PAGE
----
Saturday, November 23, 2013

Dorothy Day's Therese

Until last week, I didn't know that Dorothy Day had written a book about St. Thérèse, much less that I
owned a copy. The fact that I came across it at all is a happy accident of the book-dusting marathon, although I didn't really notice what it was when I was dusting it and putting it on the shelf with the saint books. I don't even remember now what finally made me realize what it was.

Whatever it may have been, I thoroughly enjoyed Ms. Day's retelling of the life of St. Thérèse. She says in the preface that she first encountered the Little Flower shortly after her own conversion when her confessor, Fr. Zachary, gave her a copy of Story of a Soul saying it would do her good. Ms. Day was still working for the Communist Party and thought that it was "pious pap," and that Fr. Zachary and other priests were insulting to women. She says it took her a long time to realize the value of Thérèse, and sadly, she never tells us what changed her mind. It's too bad because I would really like to know.

Although Ms. Day's political views make a few brief appearances in the narrative, for the most part it is all the Little Flower's story, and a very straightforward story it is. There's none of the sentimentality that one finds in some works about St. Thérèse, but Ms. Day's admiration for and devotion to St. Thérèse is always quietly obvious. On the surface, these two--the sheltered, innocent virgin who died at 24, and the wordly-wise activist who lived to the age of 83--seem to be an odd pair, but on closer observation one sees that insistent, unswerving determination to follow God's call that characterizes them both. There's also that willingness to buck authority when they are sure they are doing the right thing.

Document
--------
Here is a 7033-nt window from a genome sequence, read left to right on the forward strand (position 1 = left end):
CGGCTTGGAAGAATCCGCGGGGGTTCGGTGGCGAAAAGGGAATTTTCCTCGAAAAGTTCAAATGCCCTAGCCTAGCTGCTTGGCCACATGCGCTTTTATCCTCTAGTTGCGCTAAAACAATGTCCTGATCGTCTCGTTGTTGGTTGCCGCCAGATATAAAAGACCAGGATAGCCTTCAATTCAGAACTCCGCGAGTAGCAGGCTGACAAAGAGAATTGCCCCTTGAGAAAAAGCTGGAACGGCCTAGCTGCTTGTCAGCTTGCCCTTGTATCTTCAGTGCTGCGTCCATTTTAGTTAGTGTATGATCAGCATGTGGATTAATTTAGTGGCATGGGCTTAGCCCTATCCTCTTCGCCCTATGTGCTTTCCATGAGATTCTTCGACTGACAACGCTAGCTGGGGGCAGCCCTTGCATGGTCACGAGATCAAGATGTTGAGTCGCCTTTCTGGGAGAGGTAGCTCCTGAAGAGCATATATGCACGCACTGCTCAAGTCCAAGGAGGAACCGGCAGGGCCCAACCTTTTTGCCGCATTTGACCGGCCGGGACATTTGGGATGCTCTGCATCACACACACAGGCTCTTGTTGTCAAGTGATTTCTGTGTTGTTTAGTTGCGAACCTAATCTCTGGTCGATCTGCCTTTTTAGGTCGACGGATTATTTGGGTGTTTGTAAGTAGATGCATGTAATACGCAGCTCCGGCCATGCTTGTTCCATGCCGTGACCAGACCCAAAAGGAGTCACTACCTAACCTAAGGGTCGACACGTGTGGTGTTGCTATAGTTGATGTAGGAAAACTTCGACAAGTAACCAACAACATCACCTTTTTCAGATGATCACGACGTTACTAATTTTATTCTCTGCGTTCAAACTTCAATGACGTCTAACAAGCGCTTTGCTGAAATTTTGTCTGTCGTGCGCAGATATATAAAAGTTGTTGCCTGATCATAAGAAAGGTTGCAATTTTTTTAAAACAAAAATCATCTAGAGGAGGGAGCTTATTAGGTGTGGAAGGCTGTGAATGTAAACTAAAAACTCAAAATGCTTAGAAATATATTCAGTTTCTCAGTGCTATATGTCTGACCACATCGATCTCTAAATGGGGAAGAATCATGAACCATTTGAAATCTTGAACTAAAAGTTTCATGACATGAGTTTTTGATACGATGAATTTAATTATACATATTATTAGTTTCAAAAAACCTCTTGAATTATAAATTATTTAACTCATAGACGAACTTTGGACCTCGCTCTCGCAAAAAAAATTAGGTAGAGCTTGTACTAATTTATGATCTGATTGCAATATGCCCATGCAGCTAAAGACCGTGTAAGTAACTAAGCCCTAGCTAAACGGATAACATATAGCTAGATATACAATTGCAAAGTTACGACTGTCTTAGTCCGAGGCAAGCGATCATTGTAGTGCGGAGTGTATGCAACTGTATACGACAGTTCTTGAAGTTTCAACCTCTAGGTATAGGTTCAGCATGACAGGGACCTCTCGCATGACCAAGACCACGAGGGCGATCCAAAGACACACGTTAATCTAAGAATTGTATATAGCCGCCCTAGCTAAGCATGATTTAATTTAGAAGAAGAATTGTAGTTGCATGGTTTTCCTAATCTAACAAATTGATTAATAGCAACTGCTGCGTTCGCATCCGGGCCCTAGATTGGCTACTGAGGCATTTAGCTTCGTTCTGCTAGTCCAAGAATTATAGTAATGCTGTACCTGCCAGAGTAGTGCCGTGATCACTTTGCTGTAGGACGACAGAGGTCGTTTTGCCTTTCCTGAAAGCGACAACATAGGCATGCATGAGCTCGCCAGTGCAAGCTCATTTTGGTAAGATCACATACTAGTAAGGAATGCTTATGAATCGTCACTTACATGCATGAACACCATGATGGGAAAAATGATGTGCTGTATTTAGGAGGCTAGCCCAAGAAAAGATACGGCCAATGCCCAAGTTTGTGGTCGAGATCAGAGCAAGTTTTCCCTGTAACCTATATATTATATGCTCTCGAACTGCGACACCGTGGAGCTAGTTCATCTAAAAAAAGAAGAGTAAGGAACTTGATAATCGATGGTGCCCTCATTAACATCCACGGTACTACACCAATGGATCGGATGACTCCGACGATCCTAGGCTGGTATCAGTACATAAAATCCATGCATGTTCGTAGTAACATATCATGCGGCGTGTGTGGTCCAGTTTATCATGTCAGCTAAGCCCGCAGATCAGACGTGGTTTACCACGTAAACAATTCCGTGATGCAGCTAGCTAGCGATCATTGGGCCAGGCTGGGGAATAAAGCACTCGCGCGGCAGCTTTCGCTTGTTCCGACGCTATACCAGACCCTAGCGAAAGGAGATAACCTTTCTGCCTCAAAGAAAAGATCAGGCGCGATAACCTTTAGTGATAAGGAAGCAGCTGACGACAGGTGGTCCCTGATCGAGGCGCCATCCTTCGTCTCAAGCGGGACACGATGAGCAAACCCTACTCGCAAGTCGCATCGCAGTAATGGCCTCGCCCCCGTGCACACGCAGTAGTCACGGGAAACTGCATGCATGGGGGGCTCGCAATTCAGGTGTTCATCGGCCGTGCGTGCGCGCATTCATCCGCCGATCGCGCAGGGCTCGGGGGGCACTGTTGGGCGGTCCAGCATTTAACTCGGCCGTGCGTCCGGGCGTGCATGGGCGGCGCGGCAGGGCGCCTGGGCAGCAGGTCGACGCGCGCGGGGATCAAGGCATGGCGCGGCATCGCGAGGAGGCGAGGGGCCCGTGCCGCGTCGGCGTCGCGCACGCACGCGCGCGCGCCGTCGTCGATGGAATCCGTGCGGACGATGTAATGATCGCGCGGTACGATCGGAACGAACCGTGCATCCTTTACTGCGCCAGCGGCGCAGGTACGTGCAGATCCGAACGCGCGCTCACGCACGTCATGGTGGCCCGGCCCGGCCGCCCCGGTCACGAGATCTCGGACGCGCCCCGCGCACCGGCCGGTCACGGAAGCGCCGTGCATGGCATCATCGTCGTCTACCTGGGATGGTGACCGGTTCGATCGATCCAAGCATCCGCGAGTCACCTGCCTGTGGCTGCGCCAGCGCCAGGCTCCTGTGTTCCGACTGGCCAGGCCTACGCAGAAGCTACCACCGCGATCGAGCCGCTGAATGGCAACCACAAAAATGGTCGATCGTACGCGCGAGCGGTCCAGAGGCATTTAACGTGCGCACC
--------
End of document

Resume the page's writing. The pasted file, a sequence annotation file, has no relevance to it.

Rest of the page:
Most of the story that Ms. Day tells was familiar to me, as it would be to anyone who has read Story of a Soul and Last Conversations; however, she fills out the better-known facts with information from other sources. I particularly appreciated her biographies of Thérèse's family, most notably those of her sisters. Before reading this book, her sisters were just a sort of amorphous mass to me, but now they are individual personalities, especially Marie and Leonie.

In the last chapter, Ms. Day comes back to her roots. She tells us, and this possibly explains part of the Little Flower's attraction for her, that St. Thérèse is a saint of the people, that it was the common man who spread the devotion to her "Little Way" and clamored for her canonization. She quotes Pope Pius XI's homily at the canonization Mass saying, "If the way of spiritual childhood became general, who does not see how easily would be realized the reformation of human society . . . ." How sadly this statement rings down through the years to us. We who live in a time when even children are too sophisticated for childhood. But the promise is still there. The narrow road of the "Little Way" still beckons.


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